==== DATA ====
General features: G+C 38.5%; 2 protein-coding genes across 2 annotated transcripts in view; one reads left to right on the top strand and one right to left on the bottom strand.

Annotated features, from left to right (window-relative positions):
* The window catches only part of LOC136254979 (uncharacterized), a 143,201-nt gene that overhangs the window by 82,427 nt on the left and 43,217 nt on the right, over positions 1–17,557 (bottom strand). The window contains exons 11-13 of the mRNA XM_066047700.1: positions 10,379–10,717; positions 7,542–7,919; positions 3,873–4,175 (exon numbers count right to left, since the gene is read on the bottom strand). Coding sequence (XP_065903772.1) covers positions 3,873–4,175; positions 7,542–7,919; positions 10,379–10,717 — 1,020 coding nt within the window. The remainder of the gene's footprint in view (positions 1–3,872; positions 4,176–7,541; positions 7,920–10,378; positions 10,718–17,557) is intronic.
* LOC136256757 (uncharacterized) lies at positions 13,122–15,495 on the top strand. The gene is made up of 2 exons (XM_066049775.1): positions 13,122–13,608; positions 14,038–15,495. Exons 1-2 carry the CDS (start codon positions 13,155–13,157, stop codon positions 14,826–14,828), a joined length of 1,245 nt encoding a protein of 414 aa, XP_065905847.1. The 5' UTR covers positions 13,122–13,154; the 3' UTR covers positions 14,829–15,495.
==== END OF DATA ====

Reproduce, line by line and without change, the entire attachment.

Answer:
General features: G+C 38.5%; 2 protein-coding genes across 2 annotated transcripts in view; one reads left to right on the top strand and one right to left on the bottom strand.

Annotated features, from left to right (window-relative positions):
* The window catches only part of LOC136254979 (uncharacterized), a 143,201-nt gene that overhangs the window by 82,427 nt on the left and 43,217 nt on the right, over positions 1–17,557 (bottom strand). The window contains exons 11-13 of the mRNA XM_066047700.1: positions 10,379–10,717; positions 7,542–7,919; positions 3,873–4,175 (exon numbers count right to left, since the gene is read on the bottom strand). Coding sequence (XP_065903772.1) covers positions 3,873–4,175; positions 7,542–7,919; positions 10,379–10,717 — 1,020 coding nt within the window. The remainder of the gene's footprint in view (positions 1–3,872; positions 4,176–7,541; positions 7,920–10,378; positions 10,718–17,557) is intronic.
* LOC136256757 (uncharacterized) lies at positions 13,122–15,495 on the top strand. The gene is made up of 2 exons (XM_066049775.1): positions 13,122–13,608; positions 14,038–15,495. Exons 1-2 carry the CDS (start codon positions 13,155–13,157, stop codon positions 14,826–14,828), a joined length of 1,245 nt encoding a protein of 414 aa, XP_065905847.1. The 5' UTR covers positions 13,122–13,154; the 3' UTR covers positions 14,829–15,495.